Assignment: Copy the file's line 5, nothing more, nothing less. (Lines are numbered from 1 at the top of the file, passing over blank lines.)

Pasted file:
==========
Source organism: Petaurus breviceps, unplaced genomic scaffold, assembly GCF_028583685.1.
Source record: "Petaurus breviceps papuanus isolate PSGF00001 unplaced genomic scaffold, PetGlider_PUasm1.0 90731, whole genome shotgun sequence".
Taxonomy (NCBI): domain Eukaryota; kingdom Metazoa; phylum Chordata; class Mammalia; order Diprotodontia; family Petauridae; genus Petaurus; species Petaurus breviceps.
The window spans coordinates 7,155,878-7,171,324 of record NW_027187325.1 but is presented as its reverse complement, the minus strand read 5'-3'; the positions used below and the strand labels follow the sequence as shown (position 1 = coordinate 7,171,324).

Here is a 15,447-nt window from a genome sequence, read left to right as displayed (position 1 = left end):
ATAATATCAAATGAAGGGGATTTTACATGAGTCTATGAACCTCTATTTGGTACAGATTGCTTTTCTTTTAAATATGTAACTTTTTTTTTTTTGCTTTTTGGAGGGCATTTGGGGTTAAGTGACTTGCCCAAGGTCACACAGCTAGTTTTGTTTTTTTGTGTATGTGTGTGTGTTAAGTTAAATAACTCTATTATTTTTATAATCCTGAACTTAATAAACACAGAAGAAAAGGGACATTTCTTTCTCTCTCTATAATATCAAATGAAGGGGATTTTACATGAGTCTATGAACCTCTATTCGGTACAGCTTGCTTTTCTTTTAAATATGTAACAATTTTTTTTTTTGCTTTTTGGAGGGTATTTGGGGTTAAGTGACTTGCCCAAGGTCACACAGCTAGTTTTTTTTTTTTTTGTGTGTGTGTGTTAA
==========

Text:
Here is a 15,447-nt window from a genome sequence, read left to right as displayed (position 1 = left end):